Two versions of the same woman, B’s decidedly more glamorous (compare nose, forehead, chin and figure) but del Garbo’s more convincing to my mind – she looks skeptical and rather bored.

Botticelli del Garbo

Simonetta Vespucci, del Garbo

Some great tondos, two portraits of a Medici man, the Mystical Nativity and B’s great (but difficult to make out) drawings of Dante’s circles of hell are the best things on show.

The Cast Rooms at V and A

The strangest sight in these stunning rooms is, of course, still the 12th century Shobdon Tympanum, with its hippy, androgynous Christ in the skirt and stripey sweat shirt-

shobdon tympanum

 

…but these two German Golgothas, the first the size of an old TV, the second a huge plaque, are also of interest, for the odd headgear as well as the brilliant carving:

 

Cast Room 1

Cast of Oak Altarpiece by Hans Bruggemann C.1514 – 21, Schleswig Cathedral

 

Cast Room 3

 

 

And the main event…

Cast Room 4

I don’t know who executed this – took a photo of the wrong label.

 

Song of Summer – Ken Russell’s 1968 Omnibus film on DVD

Russell’s Omnibus films on Elgar, Debussy and Delius (pictured) are out on DVD/BluRay at last; I got them in FOP, Charing Cross Road for £18 – they’re £29 odd in the BFI on the South Bank.  The early rules for art docs on the BBC seem  extraordinary now, and evolved as Russell made them, as a result of his pushing, I guess.  At first, he wasn’t allowed to have actors at all; for his Prokofiev he could only use archive.  For Elgar, he had a boy riding a horse and actors representing Elgar and his wife – but NO dialogue.  For Debussy, he had to do a film about Oliver Reed et al making a film about Debussy, with a fictional director.  Finally, for Delius, he managed actors and dialogue.  Why these restrictions?  I suppose a ferocious regard for accuracy and authenticity on the part of the BBC.

 

Delius 1

Christopher Gable (left) as Eric Fenby and Max Adrian as Delius – or is it Keith Richards in younger days?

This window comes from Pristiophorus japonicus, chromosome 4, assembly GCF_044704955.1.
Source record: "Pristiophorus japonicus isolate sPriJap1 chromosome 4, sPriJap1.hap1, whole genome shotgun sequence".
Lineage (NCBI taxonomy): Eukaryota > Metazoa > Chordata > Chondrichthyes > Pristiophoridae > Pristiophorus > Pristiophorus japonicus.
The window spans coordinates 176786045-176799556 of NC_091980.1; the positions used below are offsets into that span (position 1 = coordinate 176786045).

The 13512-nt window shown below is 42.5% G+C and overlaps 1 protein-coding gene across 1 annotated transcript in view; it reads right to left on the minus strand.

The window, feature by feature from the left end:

delius 2

Fenby writing, Delius dictating

Russell based the Delius film on Eric Fenby’s book “Delius as I Knew Him” and on meetings with Fenby himself.  He (Russell) thought it was his best work and said that it was absolutely accurate; Fenby was reduced to tears on visiting the set, as it all came back to him – he’d had a nervous breakdown in the 20s after four years as a willing slave to the blind and paralysed composer-dictator.

The performances of Christopher Gable – a prominent ballet dancer – as Fenby, Maureen Pryor as Jelka, Delius’ wife and especially Max Adrian as the “monster” himself are stunning.   David Collings is also good as the irritating Percy Grainger, chucking his tennis ball over the house and tearing through to catch it on the other side – impossible, surely.  Fantastic film; Russell was a genius.  I could remember nearly every detail from seeing it on TV in 1968.

Blackpaint

21.05.16

 

 

 

 

Blackpaint 359 – Pre-Raphs, Cardboard Dogs and Complaining in Restaurants

September 20, 2012

Deliberate mistakes last blog:  substituting Huguenots for Puritans in the Fitzcarraldo mention;  mistaking Patrick Keiller (artist) for Patrick Kielty (TV presenter and celeb).  Sorry, getting senile.